“The Best Food in Lee County”
What do overalls, peaches, Sanibel Island and the southern rock band the Allman Brothers all have in common? Sweet Melissa’s. The band released its iconic song in 1972 on its Eat a Peach album. The name doubles for a real peach of a restaurant located on Sanibel Island, where Executive Chef Melissa Talmage is serving the best food in Lee County, hands down. That’s right, the very best in Lee County. As for the overalls? Well, Melissa is 49 percent owner of her posh café, while Michigan Carhartt heiress Gretchen Carhartt Valade staked the other 51 percent. The heiress knows a good bet when she sees one, and so do we.
With all due respect to the Allman Brothers, I may have waited until now to try Sweet Melissa’s for myself, despite all the accolades, because I thought it might be steeped in a 1972 theme: long-haired men, bellbottoms, wood paneling, trans fats, etc. While I wouldn’t mind time-traveling back to the days when a gallon of gasoline cost 55 cents, I’m not down with the fashions.
One step inside Sweet Melissa’s elegant but unpretentious ambiance and we realized the connection begins and ends with the name. Think burnt orange and other earthy tones, white tablecloths, professional servers and cozy, quiet dining rooms. Our first bites of food made us wish we could travel back to February of 2009, when Sweet Melissa’s first opened.
An excellent server named Karen Schaeffer helped us select the 2010 Fair Valley Chenin Blanc from Paarl, South Africa ($9.50/glass) and the 2008 Napa Valley Anderson’s Valley “Prologue” Cabernet Sauvignon ($14/glass), and we were off to the races. Tom ordered the grilled romaine salad ($11) with Caesar dressing, parmesan and truffle oil. The massive, tantalizingly seared stalk of romaine that was placed before him was a sight—and scent—to behold. I couldn’t resist the more tropical marinated hearts of palm salad ($10) with arugula, orange segments, avocado croutons, hazelnuts and hazelnut-sherry vinaigrette. In a word, magnificent. In a few more words, truly innovative—Where else will you find panko tempura bites of avocado as croutons?—light, fresh and delicious. Tom and I shared the ricotta ravioli ($14) with beef cheek sugo (pork, cheese and tomato sauce). The sugo comes across like a mouth-watering, umami-rich beef stew drizzled over the fresh pasta, and a basil-infused oil garnish lightens the effect.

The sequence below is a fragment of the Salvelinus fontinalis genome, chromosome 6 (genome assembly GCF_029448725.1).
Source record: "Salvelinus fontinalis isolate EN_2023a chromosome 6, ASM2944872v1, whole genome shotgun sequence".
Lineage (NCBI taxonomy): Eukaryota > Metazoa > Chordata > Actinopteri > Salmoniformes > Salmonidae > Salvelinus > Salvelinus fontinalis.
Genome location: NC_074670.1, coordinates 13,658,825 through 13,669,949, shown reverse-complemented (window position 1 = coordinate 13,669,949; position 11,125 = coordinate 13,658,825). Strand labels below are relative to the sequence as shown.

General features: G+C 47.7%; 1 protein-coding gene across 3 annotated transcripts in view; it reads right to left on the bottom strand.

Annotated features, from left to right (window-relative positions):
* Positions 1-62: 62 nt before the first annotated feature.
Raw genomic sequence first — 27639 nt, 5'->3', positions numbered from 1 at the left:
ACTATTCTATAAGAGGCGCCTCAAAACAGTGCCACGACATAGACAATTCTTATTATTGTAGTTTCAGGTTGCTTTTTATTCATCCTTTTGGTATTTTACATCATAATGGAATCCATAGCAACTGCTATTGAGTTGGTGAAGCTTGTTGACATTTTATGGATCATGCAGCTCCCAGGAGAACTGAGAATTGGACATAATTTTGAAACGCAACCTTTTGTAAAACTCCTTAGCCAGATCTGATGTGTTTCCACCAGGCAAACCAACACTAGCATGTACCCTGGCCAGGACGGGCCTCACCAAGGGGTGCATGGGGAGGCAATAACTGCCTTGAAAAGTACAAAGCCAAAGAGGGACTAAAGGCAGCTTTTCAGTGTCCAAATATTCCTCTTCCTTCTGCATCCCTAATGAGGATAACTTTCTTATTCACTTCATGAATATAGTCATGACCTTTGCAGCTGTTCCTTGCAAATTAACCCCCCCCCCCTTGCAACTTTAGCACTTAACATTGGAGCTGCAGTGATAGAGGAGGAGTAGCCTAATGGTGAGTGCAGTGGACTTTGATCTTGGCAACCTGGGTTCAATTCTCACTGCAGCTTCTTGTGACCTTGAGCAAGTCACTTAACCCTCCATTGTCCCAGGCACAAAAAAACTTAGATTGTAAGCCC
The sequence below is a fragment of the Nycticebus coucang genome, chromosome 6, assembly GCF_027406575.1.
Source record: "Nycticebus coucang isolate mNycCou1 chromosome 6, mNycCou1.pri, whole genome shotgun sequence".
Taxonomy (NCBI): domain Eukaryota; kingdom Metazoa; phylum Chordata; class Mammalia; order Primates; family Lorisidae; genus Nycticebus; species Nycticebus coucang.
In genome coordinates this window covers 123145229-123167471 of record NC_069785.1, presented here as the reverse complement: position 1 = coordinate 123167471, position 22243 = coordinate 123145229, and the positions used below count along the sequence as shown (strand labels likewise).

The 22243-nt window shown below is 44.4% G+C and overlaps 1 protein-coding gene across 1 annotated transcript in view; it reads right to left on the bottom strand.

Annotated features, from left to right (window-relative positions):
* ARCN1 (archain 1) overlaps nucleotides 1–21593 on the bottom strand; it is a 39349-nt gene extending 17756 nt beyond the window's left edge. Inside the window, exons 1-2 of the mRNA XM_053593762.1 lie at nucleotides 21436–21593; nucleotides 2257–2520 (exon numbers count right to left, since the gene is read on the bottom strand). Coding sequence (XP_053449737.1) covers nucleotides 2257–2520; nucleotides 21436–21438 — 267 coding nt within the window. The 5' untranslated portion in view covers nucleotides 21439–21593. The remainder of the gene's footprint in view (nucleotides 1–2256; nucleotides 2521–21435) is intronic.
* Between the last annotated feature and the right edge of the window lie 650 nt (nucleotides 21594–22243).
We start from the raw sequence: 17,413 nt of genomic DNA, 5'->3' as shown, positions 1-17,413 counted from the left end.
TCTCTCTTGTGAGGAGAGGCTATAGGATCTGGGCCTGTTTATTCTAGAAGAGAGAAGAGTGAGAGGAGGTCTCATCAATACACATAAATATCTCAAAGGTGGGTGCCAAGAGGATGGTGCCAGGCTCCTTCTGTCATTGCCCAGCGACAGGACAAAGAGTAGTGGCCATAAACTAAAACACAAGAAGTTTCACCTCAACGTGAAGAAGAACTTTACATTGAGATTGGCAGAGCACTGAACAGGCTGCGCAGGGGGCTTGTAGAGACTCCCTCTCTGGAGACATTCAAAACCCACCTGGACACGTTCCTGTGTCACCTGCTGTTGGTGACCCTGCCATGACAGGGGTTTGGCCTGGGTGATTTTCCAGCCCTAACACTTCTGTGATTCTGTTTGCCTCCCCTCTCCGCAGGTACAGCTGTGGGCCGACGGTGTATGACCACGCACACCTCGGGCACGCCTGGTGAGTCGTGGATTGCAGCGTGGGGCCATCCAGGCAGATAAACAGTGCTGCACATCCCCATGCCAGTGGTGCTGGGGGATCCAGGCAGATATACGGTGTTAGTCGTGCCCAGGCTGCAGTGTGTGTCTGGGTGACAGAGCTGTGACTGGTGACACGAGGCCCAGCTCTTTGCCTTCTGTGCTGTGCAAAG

Unable to choose just two, Tom and I tried half portions of three different entrées, fish stew ($29 whole/$17 half) with shrimp, scallops, clams, mussels, fish and chorizo sausage in a tomato saffron broth with Pernod aioli; grilled smoked beef tenderloin ($34 whole/$19 half) with hickory, truffle whipped potato, sautéed spinach and bone marrow bordelaise; and the pan-seared mahi mahi ($26 whole/$15 half) with sweet potato, corn and crawfish hash and smoked tomato butter. A few bites into the experience, we just gaped at each other.
“Why is this so good?” I asked Tom.
“Fresh, high quality ingredients?” he offered. “Inventive pairings of flavors? Excellent culinary training?”
We practically wept over the desserts, which had to do with berries and homemade gelato on the one hand, and bananas and pecans on the other ($7 each)—not to mention fairy dust and angel’s wings.
“Please tell us all of your secrets,” we said to Melissa upon meeting her.
“Having a nice, competent, hard-working staff makes all the difference,” she said. She’s right, but Sweet Melissa’s offers much more than that. It’s the total package, a fine dining experience that rivals others we’ve had in Washington, New York and Miami—for a fraction of the cost. And it’s just over the Sanibel Causeway. What could be better?
Sweet Melissa’s Cafe.
1625 Periwinkle Way, Sanibel, (239) 472-1956,
Dinner Tuesday through Saturday, 6 p.m. Acoustic jazz by Michael David on Thursday and Friday.
Reservations highly recommended.
Credit cards accepted.